Decades of research on marriages have shown that kindness (combined with emotional intelligence) is the most important factor in a happy marriage. Kindness is like a muscle that becomes stronger when exercised. Make an effort to engage in daily acts of small kindnesses, which will add up to a cumulative effect of thoughtfulness and consideration in your relationship.
We all get stressed out by the demands of daily life and take our irritability and frustration out on our partners. That’s part of being human. And part of being in a day-in-day-out marriage or intimate partnership. The way to keep those little hurts from turning into ongoing relationship resentments is to make a repair. Own your mistakes and say you’re sorry.
Make an Effort to be Emotionally Attuned
What’s your partner’s mood as she comes home from work? If it’s been a tough day does she need to sit and talk, or does she prefer some quiet time alone? Being able to read your significant other’s emotions and responding accordingly is part of being emotionally intelligent. Furthermore, knowing how you can soothe your partner is crucial. Some people need their loved one to regulate them, such as needing a hug or extra cuddling, others prefer to self-regulate by getting time to themselves.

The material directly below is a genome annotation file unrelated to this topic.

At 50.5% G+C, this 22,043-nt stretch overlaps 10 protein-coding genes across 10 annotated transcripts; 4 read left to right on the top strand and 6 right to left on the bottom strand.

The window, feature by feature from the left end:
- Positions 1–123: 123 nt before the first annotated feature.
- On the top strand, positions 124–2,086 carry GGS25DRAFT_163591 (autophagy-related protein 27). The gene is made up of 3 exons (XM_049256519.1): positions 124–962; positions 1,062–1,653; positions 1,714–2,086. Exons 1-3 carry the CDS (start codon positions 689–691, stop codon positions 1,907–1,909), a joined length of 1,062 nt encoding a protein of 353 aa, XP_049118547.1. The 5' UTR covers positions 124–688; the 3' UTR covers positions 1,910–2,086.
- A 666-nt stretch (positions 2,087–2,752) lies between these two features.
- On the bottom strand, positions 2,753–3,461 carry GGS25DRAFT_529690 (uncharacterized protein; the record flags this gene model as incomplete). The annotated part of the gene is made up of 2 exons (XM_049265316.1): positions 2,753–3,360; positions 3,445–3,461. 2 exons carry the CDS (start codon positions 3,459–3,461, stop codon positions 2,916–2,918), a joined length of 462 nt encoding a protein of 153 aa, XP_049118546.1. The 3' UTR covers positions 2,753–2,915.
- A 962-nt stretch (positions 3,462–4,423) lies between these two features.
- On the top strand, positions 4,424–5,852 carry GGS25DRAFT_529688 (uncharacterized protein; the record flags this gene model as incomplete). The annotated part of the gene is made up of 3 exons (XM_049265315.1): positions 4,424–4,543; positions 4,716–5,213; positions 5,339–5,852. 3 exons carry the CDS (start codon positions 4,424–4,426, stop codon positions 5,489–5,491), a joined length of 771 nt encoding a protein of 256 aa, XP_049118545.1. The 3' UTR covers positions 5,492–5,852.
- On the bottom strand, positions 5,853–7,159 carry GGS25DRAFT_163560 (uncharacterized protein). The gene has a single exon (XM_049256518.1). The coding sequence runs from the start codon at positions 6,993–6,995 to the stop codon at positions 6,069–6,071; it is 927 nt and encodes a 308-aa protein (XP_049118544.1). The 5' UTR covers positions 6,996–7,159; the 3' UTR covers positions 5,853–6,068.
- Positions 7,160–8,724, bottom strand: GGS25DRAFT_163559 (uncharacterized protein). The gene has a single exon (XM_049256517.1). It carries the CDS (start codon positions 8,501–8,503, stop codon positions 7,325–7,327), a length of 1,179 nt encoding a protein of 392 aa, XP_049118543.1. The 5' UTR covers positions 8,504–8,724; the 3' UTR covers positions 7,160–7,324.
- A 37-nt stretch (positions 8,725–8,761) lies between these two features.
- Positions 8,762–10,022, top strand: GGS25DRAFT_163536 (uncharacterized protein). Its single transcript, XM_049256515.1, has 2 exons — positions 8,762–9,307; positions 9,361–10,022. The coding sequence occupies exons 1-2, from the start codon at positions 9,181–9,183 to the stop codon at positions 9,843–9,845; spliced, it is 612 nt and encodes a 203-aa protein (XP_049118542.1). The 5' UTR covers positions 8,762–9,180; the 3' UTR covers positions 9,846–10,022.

State your Feelings and Needs
I love one of the basic techniques of Non-Violent Communication: “I’m feeling__________ and I’m needing__________.” For example: “I feel stressed out from work and I need some time alone. Would that be ok?” This technique works best when spoken using the I-position. Get in touch with what you’re feeling and needing, and make a request of your loved one. Try to avoid statements that put blame or pressure on your partner. For example: “You’ve made me annoyed and I need you to leave me alone,” are unlikely to be effective, and may in fact ratchet up the level of distress in your relationship, instead of soothing and calming the two of you.
Finally, be gentle on yourself and your significant other. Though these techniques are straightforward they are by no means easy to implement and maintain. If you and your partner have developed unhealthy relationship patterns over several years, you may need couples therapy to help you get unstuck. Don’t hesitate to get help when you need it.
Katrina Taylor, LMFT-Associate. 512-270-9002
Disclaimer: The content provided here is intended for informational purposes only. Reading articles and content on this website does not constitute a therapeutic relationship.